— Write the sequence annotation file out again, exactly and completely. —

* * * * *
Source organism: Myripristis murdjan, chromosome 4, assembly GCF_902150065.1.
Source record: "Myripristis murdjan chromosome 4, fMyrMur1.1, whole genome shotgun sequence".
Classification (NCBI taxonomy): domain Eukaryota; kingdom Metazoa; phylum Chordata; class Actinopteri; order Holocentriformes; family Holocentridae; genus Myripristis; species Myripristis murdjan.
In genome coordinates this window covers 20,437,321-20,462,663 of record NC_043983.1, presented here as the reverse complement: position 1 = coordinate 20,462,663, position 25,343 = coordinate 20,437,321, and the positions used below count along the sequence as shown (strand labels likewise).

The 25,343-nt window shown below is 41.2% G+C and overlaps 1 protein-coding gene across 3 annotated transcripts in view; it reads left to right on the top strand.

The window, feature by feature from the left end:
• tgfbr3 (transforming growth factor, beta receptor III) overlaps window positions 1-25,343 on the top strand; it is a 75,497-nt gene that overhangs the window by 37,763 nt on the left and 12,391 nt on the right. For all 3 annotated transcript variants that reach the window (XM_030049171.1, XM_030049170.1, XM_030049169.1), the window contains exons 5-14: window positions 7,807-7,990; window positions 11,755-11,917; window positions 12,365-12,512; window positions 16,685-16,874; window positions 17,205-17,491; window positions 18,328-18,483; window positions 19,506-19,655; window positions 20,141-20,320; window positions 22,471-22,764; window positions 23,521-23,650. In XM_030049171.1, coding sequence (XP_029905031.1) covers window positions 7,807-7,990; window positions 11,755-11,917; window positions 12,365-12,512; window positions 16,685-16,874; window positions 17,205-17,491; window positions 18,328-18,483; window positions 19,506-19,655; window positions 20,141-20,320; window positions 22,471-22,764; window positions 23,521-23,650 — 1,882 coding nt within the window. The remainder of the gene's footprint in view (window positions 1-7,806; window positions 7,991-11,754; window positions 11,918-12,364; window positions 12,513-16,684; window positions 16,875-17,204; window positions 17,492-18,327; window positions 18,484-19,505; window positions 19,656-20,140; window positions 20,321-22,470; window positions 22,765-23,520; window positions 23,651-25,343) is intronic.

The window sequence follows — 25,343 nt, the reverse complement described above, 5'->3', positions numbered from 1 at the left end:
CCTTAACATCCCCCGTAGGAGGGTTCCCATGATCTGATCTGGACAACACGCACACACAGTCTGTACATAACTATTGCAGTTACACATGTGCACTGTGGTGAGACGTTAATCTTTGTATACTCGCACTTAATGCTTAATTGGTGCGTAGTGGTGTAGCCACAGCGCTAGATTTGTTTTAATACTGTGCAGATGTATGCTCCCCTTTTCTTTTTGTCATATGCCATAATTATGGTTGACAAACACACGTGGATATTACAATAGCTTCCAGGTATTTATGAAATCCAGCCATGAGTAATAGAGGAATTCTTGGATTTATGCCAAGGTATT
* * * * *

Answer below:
Source organism: Myripristis murdjan, chromosome 4, assembly GCF_902150065.1.
Source record: "Myripristis murdjan chromosome 4, fMyrMur1.1, whole genome shotgun sequence".
Classification (NCBI taxonomy): domain Eukaryota; kingdom Metazoa; phylum Chordata; class Actinopteri; order Holocentriformes; family Holocentridae; genus Myripristis; species Myripristis murdjan.
In genome coordinates this window covers 20,437,321-20,462,663 of record NC_043983.1, presented here as the reverse complement: position 1 = coordinate 20,462,663, position 25,343 = coordinate 20,437,321, and the positions used below count along the sequence as shown (strand labels likewise).

The 25,343-nt window shown below is 41.2% G+C and overlaps 1 protein-coding gene across 3 annotated transcripts in view; it reads left to right on the top strand.

The window, feature by feature from the left end:
• tgfbr3 (transforming growth factor, beta receptor III) overlaps window positions 1-25,343 on the top strand; it is a 75,497-nt gene that overhangs the window by 37,763 nt on the left and 12,391 nt on the right. For all 3 annotated transcript variants that reach the window (XM_030049171.1, XM_030049170.1, XM_030049169.1), the window contains exons 5-14: window positions 7,807-7,990; window positions 11,755-11,917; window positions 12,365-12,512; window positions 16,685-16,874; window positions 17,205-17,491; window positions 18,328-18,483; window positions 19,506-19,655; window positions 20,141-20,320; window positions 22,471-22,764; window positions 23,521-23,650. In XM_030049171.1, coding sequence (XP_029905031.1) covers window positions 7,807-7,990; window positions 11,755-11,917; window positions 12,365-12,512; window positions 16,685-16,874; window positions 17,205-17,491; window positions 18,328-18,483; window positions 19,506-19,655; window positions 20,141-20,320; window positions 22,471-22,764; window positions 23,521-23,650 — 1,882 coding nt within the window. The remainder of the gene's footprint in view (window positions 1-7,806; window positions 7,991-11,754; window positions 11,918-12,364; window positions 12,513-16,684; window positions 16,875-17,204; window positions 17,492-18,327; window positions 18,484-19,505; window positions 19,656-20,140; window positions 20,321-22,470; window positions 22,765-23,520; window positions 23,651-25,343) is intronic.

The window sequence follows — 25,343 nt, the reverse complement described above, 5'->3', positions numbered from 1 at the left end:
CCTTAACATCCCCCGTAGGAGGGTTCCCATGATCTGATCTGGACAACACGCACACACAGTCTGTACATAACTATTGCAGTTACACATGTGCACTGTGGTGAGACGTTAATCTTTGTATACTCGCACTTAATGCTTAATTGGTGCGTAGTGGTGTAGCCACAGCGCTAGATTTGTTTTAATACTGTGCAGATGTATGCTCCCCTTTTCTTTTTGTCATATGCCATAATTATGGTTGACAAACACACGTGGATATTACAATAGCTTCCAGGTATTTATGAAATCCAGCCATGAGTAATAGAGGAATTCTTGGATTTATGCCAAGGTATT